Lesson Plan: At the doctor’s

Let this post be written in memory and as my tribute to my father, if not a good (I’m not the one to say), at least a well-respected doctor among his colleagues and patients. Let this post be a  far too late explanation of why I didn’t choose to become  a doctor when I/ we knew that it had always been my father’s dream.
During  my childhood and adolescence I lived surrounded by scalpels, syringes, pills,… several rooms in my house were dedicated to my father’s private  practice (there was not a Seguridad Social center ). I have seen  too much blood  and bleeding to last me a lifetime and it certainly took its toll on me. I’m going to save you the gory details but one of my earliest memories is knowing there was a piece of frozen lip in the kitchen freezer from one of my best friends’ brother ( a dog had bitten him). My father always dreamed of one of his children following his line of work but we all disappointed him. I wouldn’t like to be a doctor and the reasons are several.

• All my life I have seen my father being woken up in the middle of the night and leaving home in a hurry
• All my life I have dreaded the telephone ringing in the middle of our Christmas’s dinner and even sometimes we opened up our presents while my father was away healing somebody else
• All my life I have seen my father being verbally assaulted in the streets by patients who didn’t understand that he was not working and he, having the patient of a saint, answering all their doubts and above all, listening.
• All my life I have seen my father worrying to death about a patient
• All my life I have heard people criticising doctors for making mistakes, not prescribing enough pills or too many pills, seeing patients too fast or too slowly. I have seen my father cry over the death of a friend when he, who presumably, had the power, could do nothing to save him. Dad!! You were not God!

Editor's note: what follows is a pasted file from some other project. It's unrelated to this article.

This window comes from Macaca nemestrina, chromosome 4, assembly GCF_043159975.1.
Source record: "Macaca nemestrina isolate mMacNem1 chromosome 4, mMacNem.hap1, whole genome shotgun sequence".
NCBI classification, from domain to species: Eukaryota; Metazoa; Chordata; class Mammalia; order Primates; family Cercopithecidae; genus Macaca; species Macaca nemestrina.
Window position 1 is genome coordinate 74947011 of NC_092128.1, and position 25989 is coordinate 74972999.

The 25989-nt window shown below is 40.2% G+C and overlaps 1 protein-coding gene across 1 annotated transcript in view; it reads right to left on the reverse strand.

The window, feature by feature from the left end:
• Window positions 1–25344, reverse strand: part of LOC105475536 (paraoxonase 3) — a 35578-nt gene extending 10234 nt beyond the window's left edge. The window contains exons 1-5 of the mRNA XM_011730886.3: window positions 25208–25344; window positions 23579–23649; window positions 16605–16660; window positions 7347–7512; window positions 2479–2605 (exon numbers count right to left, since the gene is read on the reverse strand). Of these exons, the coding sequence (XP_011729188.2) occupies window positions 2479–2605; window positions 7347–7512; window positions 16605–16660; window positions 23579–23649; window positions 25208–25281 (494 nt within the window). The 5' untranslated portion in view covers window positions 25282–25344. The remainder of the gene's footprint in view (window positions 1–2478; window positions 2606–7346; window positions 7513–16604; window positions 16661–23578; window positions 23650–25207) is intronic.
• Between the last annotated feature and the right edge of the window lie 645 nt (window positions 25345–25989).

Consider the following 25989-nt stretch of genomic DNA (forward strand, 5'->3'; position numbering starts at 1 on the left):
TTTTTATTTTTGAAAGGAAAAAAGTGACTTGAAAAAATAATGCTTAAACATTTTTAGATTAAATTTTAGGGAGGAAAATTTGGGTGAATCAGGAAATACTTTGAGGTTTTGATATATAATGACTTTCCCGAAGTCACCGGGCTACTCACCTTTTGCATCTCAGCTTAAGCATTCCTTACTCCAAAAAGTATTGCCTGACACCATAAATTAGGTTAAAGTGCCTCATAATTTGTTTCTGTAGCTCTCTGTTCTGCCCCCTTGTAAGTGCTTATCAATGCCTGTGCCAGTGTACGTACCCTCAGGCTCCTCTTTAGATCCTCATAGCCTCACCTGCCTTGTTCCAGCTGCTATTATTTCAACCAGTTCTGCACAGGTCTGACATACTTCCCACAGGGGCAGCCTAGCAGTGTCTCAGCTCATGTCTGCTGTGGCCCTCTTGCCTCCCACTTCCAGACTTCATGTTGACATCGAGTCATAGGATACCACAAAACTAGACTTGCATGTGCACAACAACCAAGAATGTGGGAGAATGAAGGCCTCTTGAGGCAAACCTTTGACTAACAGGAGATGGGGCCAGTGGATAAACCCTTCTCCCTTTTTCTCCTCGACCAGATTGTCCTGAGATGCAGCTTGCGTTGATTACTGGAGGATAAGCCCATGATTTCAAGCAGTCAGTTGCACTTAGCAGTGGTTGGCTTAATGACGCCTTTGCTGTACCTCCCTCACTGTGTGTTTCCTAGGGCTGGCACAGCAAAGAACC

There’s a long etc of why I have never considered being a doctor but all my life I have seen my father dedicated to a job that he loved. A good doctor is more than academic excellence, it requires more than brain and skill it is also about compassion, kindness, humanity, tolerance, sensitivity and I like to believe that my father possessed all of them.

Here’s a lesson about Going to the doctor’s I have prepared for my pre-intermediate students. You’re warmly welcome to do it.

Click here

6 thoughts on “Lesson Plan: At the doctor’s

  1. Hi, Cristina.
    What a beautiful post you have written! It’s so moving!
    Unfortunately, I also know what losing a parent feels like, how hard it is.
    Although you didn’t choose to become a doctor yourself, I’m sure that, wherever he is now, your father will be proud of you. You’re doing great work in your job as a teacher, and this excellent blog is a good proof. I’m sure your students are delighted with it.

  2. I´m absolutely agree with Maria Jesus´post.I understand your feelings because I lost my father when I was twelve, and is a hard situation but we must go on (like the show).
    It is better to be a great teacher than be a bad doctor,I mean that I think you don´t like blood, scalpels and things like these.I´m so glad that your choice were, to be a teacher.
    I hope to meet you in another couse.

  3. You have written the whole anecdote in such a beautiful rhythm. I can understand your feelings and I must say he will be also happy somewhere around you. My parents also wished me to be a doctor but i did not prefer it. Anyways, it is a long story but being a teacher you are also doing a great job with passion and interest and you must be doing it well.

  4. It is best not to become a doctor for the right reasons than to become one for all the wrong ones.
    I’m sure your father knew this and was not disappointed.

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